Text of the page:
One of the more underestimated materials for countertops is soapstone. Soapstone offers durability, combined with beauty and ease of care. It never has to be sealed, and will probably last longer than the house where it’s installed.
Soapstone is a highly dense stone, which means bacteria have a tough time sticking to it because it just isn’t porous. It can withstand some heat, as well, and while it isn’t as heat-resistant as granite, it is sometimes used as a hearth or fireplace material.
Initially, mineral oil is applied to soapstone after the installation process, and the oil is buffed out with a clean rag. Some homeowners enjoy the dark, gorgeous sheen brought out by the oil and will continue to apply it at regular intervals. Others will rarely oil the soapstone unless water begins to leave a dark spot in its wake. Soapstone sinks can be oiled. However, the oil with dissipate with the use of dishwashing detergent, so some homeowners don’t bother.
Soapstone can also be sanded, so if it gets a scratch, a light sanding and oiling can do the trick.
Soapstone has a natural matte feel to it. For this reason, homeowners seem to have a tremendous affinity for soapstone. Something about the way it feels is very ‘drawing’ to those who have it installed in their kitchen.
Because soapstone is a quarry stone, the texture varies from piece to piece. Soapstone is formed in areas high in talc, which is how it gets its ‘soft’ appearance and coloring. Much of the material used has a higher percentage of quartz in it, which makes this stone suitable for utilization in countertops. It’s not a created composite, and it’s not uniform, which adds to the unique properties of each piece. The ‘soap’ name comes from the fact that it feels like a bar of dry soap!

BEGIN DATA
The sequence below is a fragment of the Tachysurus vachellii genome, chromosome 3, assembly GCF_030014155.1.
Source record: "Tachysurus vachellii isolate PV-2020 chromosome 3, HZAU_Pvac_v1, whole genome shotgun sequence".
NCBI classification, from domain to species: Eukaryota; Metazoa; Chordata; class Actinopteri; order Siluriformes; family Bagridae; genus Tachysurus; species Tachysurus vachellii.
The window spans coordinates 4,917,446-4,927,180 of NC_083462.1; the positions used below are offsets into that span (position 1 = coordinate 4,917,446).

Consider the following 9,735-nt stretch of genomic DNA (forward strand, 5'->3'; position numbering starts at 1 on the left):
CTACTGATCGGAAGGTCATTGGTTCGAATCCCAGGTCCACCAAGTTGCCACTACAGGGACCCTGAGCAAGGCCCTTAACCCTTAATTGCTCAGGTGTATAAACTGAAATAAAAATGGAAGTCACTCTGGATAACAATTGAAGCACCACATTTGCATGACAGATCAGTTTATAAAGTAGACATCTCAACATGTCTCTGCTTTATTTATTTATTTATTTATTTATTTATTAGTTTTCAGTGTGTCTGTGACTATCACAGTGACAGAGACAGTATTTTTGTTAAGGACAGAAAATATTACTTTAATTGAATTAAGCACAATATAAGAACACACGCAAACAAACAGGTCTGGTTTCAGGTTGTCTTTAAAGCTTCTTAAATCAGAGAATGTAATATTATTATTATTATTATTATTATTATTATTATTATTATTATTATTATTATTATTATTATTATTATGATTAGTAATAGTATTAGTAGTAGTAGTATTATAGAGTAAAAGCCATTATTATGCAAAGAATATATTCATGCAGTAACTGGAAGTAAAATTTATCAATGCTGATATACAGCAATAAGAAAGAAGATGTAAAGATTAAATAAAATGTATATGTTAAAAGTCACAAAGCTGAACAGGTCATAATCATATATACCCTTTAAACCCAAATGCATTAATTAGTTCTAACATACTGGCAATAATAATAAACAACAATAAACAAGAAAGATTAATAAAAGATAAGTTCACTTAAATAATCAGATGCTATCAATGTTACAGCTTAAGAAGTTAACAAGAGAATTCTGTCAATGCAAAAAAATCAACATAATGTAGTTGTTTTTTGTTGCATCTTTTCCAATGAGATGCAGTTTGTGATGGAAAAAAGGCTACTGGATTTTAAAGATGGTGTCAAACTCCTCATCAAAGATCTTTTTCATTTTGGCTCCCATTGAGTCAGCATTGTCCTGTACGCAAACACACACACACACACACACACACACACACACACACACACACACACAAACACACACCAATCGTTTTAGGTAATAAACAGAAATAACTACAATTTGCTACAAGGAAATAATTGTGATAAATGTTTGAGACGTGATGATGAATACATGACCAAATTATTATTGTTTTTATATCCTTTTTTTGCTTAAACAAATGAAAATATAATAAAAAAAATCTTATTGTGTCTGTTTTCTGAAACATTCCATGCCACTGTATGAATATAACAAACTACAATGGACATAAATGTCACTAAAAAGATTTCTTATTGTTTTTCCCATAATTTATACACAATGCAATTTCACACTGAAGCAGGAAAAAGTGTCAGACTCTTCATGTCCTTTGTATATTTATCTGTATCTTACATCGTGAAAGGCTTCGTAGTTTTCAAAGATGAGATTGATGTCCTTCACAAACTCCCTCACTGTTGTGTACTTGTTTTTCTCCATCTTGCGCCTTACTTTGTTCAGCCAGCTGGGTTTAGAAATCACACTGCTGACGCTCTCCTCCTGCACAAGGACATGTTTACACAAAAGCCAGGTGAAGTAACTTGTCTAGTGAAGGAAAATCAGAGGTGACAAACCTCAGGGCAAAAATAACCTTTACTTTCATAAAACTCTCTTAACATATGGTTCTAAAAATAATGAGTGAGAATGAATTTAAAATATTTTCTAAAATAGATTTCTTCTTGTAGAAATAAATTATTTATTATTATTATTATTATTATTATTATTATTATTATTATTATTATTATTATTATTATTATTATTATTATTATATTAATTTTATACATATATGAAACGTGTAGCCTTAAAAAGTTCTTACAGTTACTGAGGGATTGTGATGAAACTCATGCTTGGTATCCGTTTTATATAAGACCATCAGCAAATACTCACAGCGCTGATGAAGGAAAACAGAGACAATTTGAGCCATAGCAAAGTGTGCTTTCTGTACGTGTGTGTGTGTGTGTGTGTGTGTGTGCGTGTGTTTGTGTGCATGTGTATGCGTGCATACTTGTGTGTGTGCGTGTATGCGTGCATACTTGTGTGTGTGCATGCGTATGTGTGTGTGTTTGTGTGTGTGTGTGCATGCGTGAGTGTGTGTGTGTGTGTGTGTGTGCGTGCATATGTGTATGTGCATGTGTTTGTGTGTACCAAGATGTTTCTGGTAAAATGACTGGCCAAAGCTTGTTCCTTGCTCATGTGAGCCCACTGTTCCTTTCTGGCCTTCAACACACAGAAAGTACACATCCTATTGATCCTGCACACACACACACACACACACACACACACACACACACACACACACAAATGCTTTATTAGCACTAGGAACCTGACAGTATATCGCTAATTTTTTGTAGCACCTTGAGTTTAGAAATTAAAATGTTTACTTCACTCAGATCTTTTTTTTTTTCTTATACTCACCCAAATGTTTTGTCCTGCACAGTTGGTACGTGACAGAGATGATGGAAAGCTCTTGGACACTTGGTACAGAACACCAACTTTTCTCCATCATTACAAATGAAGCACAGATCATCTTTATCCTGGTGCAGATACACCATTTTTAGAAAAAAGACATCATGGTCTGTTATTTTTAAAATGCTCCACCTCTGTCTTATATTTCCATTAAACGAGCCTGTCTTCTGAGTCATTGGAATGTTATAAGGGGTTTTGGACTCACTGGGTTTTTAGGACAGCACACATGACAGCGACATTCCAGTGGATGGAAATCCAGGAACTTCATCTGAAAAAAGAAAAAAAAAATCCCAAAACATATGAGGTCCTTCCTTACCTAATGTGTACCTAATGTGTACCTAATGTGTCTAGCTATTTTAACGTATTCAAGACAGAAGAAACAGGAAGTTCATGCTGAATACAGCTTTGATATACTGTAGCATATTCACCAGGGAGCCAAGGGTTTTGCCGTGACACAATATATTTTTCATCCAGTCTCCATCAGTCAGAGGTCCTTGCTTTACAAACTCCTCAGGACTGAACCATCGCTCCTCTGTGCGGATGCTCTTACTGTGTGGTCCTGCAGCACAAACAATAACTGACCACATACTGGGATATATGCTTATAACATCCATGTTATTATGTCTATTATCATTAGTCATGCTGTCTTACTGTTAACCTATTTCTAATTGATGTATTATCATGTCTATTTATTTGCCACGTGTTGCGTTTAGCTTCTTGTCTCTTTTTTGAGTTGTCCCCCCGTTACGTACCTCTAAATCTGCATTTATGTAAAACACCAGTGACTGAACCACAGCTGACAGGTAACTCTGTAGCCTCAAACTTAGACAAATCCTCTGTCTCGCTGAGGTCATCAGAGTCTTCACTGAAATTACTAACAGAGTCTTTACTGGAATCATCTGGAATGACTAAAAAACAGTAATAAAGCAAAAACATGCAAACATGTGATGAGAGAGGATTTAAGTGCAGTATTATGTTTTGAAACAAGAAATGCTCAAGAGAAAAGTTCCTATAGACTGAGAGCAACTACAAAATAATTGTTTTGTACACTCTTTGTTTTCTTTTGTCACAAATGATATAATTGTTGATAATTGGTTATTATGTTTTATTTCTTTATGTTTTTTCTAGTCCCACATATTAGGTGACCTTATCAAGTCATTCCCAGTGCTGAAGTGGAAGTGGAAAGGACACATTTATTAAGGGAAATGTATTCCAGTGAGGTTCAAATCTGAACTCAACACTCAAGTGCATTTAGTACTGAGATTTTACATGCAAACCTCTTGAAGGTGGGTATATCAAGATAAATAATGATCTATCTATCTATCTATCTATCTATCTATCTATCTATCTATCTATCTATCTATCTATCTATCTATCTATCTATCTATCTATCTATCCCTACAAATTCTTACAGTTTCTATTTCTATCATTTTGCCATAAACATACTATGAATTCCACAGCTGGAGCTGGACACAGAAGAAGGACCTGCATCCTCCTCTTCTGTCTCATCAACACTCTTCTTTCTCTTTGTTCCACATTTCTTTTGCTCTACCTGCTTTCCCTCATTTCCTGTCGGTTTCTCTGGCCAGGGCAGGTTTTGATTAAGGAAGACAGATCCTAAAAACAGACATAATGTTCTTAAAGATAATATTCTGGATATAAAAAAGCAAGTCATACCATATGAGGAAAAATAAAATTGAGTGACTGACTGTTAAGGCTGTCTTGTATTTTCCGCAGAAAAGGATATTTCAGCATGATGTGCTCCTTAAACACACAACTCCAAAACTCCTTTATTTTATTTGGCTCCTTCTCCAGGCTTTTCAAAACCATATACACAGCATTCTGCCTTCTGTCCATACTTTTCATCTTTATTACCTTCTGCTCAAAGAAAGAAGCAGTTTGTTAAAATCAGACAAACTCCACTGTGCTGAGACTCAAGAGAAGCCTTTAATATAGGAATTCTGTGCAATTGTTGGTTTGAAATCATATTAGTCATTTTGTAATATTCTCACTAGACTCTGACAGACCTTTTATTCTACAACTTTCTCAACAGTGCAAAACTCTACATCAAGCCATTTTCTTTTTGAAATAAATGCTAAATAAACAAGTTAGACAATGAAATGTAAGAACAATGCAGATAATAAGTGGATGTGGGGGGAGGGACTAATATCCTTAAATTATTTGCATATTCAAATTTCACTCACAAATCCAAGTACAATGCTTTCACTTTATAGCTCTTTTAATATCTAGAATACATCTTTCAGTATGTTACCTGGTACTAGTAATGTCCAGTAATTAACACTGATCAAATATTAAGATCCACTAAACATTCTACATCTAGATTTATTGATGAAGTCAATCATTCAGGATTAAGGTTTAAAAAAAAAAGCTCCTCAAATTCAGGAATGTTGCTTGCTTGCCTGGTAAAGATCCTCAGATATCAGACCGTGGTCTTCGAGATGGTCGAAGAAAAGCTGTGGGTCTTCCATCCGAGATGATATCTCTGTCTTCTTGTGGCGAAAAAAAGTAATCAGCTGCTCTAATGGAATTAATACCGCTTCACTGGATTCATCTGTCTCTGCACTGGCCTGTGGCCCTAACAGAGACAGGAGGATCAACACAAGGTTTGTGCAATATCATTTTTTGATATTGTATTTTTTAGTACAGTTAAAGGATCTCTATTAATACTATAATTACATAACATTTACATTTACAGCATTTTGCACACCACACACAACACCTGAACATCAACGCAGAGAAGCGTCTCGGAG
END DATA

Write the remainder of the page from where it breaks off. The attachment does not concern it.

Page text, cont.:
Gray, blue gray, green gray, or dark gray-to-black are the only choices in soapstone coloring.
Aging changes soapstone, making it look darker and more ‘weathered.' Since soapstone is highly durable, it can be found in old kitchens, where it has been installed for a very long time. Age and use give soapstone a weathered, well-loved look.
Soapstone is one of the easier stone materials to install. Because of its forgiving nature, mistakes happen less frequently with soapstone. One caveat: it’s a weighty material, and that’s a consideration during the installation process. Nonetheless, an experienced installer can make soapstone countertops look truly excellent.
There are limitations to soapstone. There aren’t a wide variety of color variations, and no two pieces are identical, meaning it can’t be ‘reproduced,' or identically matched the way a composite can.
Since soapstone is easy to clean, it’s healthy, environmentally friendly, and a sound investment, making this classic material popular among minimalist homeowners looking for a unique countertop choice.
If you have a home, business or rental property in the Metro Phoenix area and are considering upgrading with granite countertops or other stonework features, call us here at JDM Countertops at 602-461-7559